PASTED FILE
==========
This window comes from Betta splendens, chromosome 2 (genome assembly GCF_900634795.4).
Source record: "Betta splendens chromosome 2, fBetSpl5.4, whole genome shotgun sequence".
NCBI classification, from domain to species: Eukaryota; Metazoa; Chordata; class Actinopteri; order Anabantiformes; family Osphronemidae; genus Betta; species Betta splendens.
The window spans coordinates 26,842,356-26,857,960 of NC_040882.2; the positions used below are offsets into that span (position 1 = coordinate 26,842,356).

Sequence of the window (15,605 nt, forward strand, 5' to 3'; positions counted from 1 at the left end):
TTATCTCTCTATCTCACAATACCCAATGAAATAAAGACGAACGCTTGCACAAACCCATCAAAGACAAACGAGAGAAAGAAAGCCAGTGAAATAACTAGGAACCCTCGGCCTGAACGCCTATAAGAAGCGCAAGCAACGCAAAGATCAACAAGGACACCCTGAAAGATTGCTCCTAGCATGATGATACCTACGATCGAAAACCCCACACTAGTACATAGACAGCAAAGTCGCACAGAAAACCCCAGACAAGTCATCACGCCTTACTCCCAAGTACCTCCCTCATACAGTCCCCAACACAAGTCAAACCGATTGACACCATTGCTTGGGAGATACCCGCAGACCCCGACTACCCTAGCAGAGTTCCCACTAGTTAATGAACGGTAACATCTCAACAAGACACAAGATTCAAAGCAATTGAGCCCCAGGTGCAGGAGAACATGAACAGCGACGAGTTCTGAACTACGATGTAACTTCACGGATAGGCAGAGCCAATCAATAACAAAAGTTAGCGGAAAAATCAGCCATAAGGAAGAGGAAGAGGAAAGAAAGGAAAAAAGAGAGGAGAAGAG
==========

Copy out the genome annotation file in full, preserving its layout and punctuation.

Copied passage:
This window comes from Betta splendens, chromosome 2 (genome assembly GCF_900634795.4).
Source record: "Betta splendens chromosome 2, fBetSpl5.4, whole genome shotgun sequence".
NCBI classification, from domain to species: Eukaryota; Metazoa; Chordata; class Actinopteri; order Anabantiformes; family Osphronemidae; genus Betta; species Betta splendens.
The window spans coordinates 26,842,356-26,857,960 of NC_040882.2; the positions used below are offsets into that span (position 1 = coordinate 26,842,356).

Sequence of the window (15,605 nt, forward strand, 5' to 3'; positions counted from 1 at the left end):
TTATCTCTCTATCTCACAATACCCAATGAAATAAAGACGAACGCTTGCACAAACCCATCAAAGACAAACGAGAGAAAGAAAGCCAGTGAAATAACTAGGAACCCTCGGCCTGAACGCCTATAAGAAGCGCAAGCAACGCAAAGATCAACAAGGACACCCTGAAAGATTGCTCCTAGCATGATGATACCTACGATCGAAAACCCCACACTAGTACATAGACAGCAAAGTCGCACAGAAAACCCCAGACAAGTCATCACGCCTTACTCCCAAGTACCTCCCTCATACAGTCCCCAACACAAGTCAAACCGATTGACACCATTGCTTGGGAGATACCCGCAGACCCCGACTACCCTAGCAGAGTTCCCACTAGTTAATGAACGGTAACATCTCAACAAGACACAAGATTCAAAGCAATTGAGCCCCAGGTGCAGGAGAACATGAACAGCGACGAGTTCTGAACTACGATGTAACTTCACGGATAGGCAGAGCCAATCAATAACAAAAGTTAGCGGAAAAATCAGCCATAAGGAAGAGGAAGAGGAAAGAAAGGAAAAAAGAGAGGAGAAGAG